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Coding questions along with their answers. The questions cover various topics such as data types, control structures, vectors, enumerations, and complex numbers. The answers provide the expected output for each question and explain the logic behind the code. The document also includes questions related to recursion, constructors, and inheritance.

Typology: Exams

Pre 2010

1 / 13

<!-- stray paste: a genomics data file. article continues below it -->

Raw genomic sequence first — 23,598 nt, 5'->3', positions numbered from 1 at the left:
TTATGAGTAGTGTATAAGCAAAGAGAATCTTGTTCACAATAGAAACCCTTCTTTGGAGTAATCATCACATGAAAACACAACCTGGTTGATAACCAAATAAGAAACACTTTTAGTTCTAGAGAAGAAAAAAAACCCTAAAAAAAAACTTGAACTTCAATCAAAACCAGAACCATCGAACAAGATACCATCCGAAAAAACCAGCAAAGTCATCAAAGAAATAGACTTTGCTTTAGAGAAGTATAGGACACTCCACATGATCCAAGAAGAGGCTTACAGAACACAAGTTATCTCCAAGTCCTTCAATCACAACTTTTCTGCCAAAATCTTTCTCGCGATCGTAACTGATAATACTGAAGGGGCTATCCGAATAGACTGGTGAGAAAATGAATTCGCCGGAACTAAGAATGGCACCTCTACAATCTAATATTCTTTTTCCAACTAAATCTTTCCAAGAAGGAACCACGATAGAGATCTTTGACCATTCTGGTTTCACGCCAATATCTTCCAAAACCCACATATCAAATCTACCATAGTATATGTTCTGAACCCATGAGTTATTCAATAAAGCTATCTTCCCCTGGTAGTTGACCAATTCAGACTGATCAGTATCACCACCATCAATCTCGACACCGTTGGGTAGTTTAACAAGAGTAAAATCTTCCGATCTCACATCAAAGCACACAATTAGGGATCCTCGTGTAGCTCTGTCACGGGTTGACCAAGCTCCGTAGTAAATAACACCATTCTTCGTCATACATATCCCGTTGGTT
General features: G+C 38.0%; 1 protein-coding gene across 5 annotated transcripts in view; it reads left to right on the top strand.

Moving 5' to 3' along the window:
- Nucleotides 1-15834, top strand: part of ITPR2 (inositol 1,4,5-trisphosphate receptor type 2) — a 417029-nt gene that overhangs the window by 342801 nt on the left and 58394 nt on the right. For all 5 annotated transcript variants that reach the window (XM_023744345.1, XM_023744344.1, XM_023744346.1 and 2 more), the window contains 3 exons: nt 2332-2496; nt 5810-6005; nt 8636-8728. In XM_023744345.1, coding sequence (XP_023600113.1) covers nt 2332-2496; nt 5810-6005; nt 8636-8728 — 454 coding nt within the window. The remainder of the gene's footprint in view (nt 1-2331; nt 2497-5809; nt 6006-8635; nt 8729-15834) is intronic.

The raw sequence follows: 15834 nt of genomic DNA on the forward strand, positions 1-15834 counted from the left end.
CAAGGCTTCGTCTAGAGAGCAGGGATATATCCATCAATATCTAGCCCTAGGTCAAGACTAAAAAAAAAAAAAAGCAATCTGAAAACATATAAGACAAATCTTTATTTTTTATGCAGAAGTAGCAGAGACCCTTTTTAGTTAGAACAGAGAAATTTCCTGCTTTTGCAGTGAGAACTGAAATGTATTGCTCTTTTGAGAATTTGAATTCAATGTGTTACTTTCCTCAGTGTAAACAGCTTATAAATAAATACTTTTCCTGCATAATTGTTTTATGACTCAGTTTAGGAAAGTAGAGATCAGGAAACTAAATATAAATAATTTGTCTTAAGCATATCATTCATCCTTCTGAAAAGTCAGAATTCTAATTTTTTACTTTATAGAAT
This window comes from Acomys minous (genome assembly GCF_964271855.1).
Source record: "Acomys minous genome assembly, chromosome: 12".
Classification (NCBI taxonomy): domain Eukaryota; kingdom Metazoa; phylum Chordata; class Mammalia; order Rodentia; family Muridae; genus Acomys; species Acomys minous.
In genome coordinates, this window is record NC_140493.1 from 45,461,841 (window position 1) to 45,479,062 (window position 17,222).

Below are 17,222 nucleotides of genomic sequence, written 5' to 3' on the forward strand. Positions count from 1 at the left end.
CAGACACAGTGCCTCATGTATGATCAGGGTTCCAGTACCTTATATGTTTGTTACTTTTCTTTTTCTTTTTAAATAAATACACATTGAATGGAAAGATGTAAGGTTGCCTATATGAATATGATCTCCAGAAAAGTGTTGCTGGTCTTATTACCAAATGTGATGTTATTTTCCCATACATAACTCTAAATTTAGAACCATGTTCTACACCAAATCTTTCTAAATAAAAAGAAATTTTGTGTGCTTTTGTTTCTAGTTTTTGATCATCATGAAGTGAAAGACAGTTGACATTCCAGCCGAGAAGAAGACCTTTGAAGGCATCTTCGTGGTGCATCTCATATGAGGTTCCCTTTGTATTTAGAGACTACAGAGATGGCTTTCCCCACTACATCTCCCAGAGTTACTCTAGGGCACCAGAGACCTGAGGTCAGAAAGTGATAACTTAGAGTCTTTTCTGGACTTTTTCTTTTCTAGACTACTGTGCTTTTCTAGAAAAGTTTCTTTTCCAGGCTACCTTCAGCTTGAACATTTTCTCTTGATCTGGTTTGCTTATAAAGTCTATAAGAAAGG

Download Coding Questions and Answers and more Exams Electrical and Electronics Engineering in PDF only on Docsity! CS 102 / ECE 206 — Section 04 — Spring ‘09 Final Exam Name: KEY Instructions: 1. Spread out! There should be at least one empty seat between you and any of your neighbors. 2. Write clearly; if we cannot read your answer, it will be counted as incorrect. 3. Be complete and concise. Circle your answers if there might be any question as to what you want considered for grading. 4. Coding questions require only a code segment unless otherwise stated. 5. Coding questions will be graded on efficiency and style, as well as correctness. 6. NO CALCULATORS, NO CELL PHONES, NO HEADPHONES! Having a cell phone during the exam will result in a grade of zero for the exam. Please keep all electronics turned off and put away during the exam. 7. You must omit two questions; indicate them here: I am omitting questions _______ and _______. -page 1 of 13- 1. (4 points) What is displayed by the code segments below? a. int a = 33, b = 15, c = 40; if(a < b || a < c) { if(b <= c && a != b) a += b; else if(a == c) a += c; } else a = b + c; cout << a << endl; Ans: 48 b. a = 33, b = 15, c = 40; if(a == b || b < c) { if(a > c) a++; } else a--; cout << a << endl; Ans: 33 2. (4 points) What is the effect of the following statements? int x, a = 1, b = 2; x = a - b; a = a - x; b = a + x; assert (b == 0); It will generate an error message because the assertion "b == 0" is not true. -page 2 of 13- 9. (4 points) You have the following code fragment. What is printed with the indicated input values? cin >> x; switch(x) { case 40: x %= 6; case 60: x--; x--; break; case 80: x += 100; default: if(x) x = -x; } cout << x << endl; a) input: 40_________ Ans: 2 b) input: 80_________ Ans: -180 10. (4 points) Complete function read_vec(N) to read values into integer vector of size N and returns it. Stop when either the vector is full or you reach eof. You may assume valid data. vector<int> read_vec (const int N) { //Ans: vector<int> v(N); for(int i = 0; i < N && !cin.eof(); i++) cin >> v[i]; //end of ans. return v; } -page 5 of 13- 11. (4 points) Study the recursive function below. For each of the function calls listed, state what gets printed and tell how many times recur() is invoked, counting the original call. int recur(int x, int y) { if(y == 0) return x; else if(y <= 0) return recur(x + 1, y + 1); else return recur(x - 1, y – 1); } a. cout << recur(3, 0) << endl; times called: 1 output: 3 c. cout << recur(3, 2) << endl; times called: 3 output: 1 b. cout << recur(3, -1) << endl; times called: 2 output: 4 -page 6 of 13- 12. (4 points) Complete the following definition of a member function sub(), which subtracts two complex numbers. That is, X.sub(Y) should return the complex number obtained by subtracting the complex number Y from the complex number X. (Recall that the real part of the difference is the difference of the real parts, and the imaginary part of the difference is the difference of the imaginary parts.) class complex { public: double real, imag; complex sub (complex Y) { complex dif; //Ans: dif.real = real - Y.real; dif.imag = imag – Y.imag; //end of ans. return dif; } // end of sub }; 13. (4 points) Write a definition to overload the "<<" operator to print out a complex number (as defined in question #12) . If X is the real part and Y is the imaginary part, it should print it in the form "X + Yi" if Y is nonnegative, and as "X - Yi" if Y is negative (that is, if X = 2 and Y = –1 it should print "2 - 1i". Treat the operator as a standalone function. Ans: ostream& operator << (ostream& os, complex Z) { if (Z.imag > 0) os << Z.real << " + " << Z.imag << "i"; else os << Z.real << " - " << -Z.imag << "i"; end; // It's OK to do endl on the outputs -page 7 of 13- 20. (4 points) Given the following definitions, write code to give Joe a 20% raise and his supervisor a 10% raise: class employee { public: string name; double salary; employee* supervisor; }; employee* Joe; /* omitted code to initialize the employee records, including Joe's */ // put your code here: Ans: Joe->salary *= 1.2; Joe->supervisor->salary *= 1.1; 21. (4 points) Define a subclass of employee (see question #20) called manager that has an additional public member variable, subordinates, which is a vector of pointers to employee records. Ans: class manager : public employee { public: vector<employee*> subordinates; } 22. (4 points) State the Information Hiding Principle. The implementer should have all the information needed to implement a module correctly, and nothing more. The user of a module should have all the information needed to use a module correctly, and nothing more. (To get complete credit, you need to mention both the implementer and the user (or client) and "nothing more" [the hiding part].) -page 10 of 13- 23. (4 points) Complete the function alike(), which returns true if two integer vectors are alike, and false otherwise. The vectors are considered different if they have different lengths. Declare any variables that you need. bool alike(const vector<int>& A, const vector<int>& B) { //Ans: bool same = true; // assume vectors are alike if (A.size() != B.size()) same = false; for(int i = 0; i < A.size() && same; i++) if(A[i] != B[i]) same = false; return same; //end ans. } 24. (4 points) Define briefly: (a) Precondition A precondition is a condition that is expected to be true at the beginning of a function or other code segment. If (due to an error) the precondition is not true, then the function or code segment may not function correctly. (b) Postcondition A postcondition is a condition that is supposed to be true at the end of a function or other code segment. Typically, the function or code segment is supposed to make that condition true, but it might not be made true if the function's or segment's preconditions were not satisfied. (c) Invariant An invariant is something that is supposed to be true all the time (except for short segments of code when variables are being updated). It might be a relation that holds among the member variables of a class, or a proposition that is true every time through a loop. -page 11 of 13- 25. (4 points) Fill in the new array values after the code segment is executed. Leave no blank array elements. const int N = 8; int i, A[N] = {0, 11, 22, 33, 44, 55, 66, 77}; for (i = 0; i < N-1; i++) // notice: N-1 A[i] = A[i+1]; _________________________________________ | | | | | | | | | original A: | 00 | 11 | 22 | 33 | 44 | 55 | 66 | 77 | |---------------------------------------| 0 1 2 3 4 5 6 7 _________________________________________ | | | | | | | | | Ans: new A: | 11 | 22 | 33 | 44 | 55 | 66 | 77 | 77 | |---------------------------------------| 0 1 2 3 4 5 6 7 26. (4 points) Carefully study the nested loops. What is displayed? (Question continues on following page.) a. x = y = 0; for(i = 3000; i > 1000; i--) { x++; for(j = 50; j < 50; j++) y++; } printf("Result: %d %d %d %d\n", i, j, x, y); Ans: Result: 1000 50 2000 0 -page 12 of 13-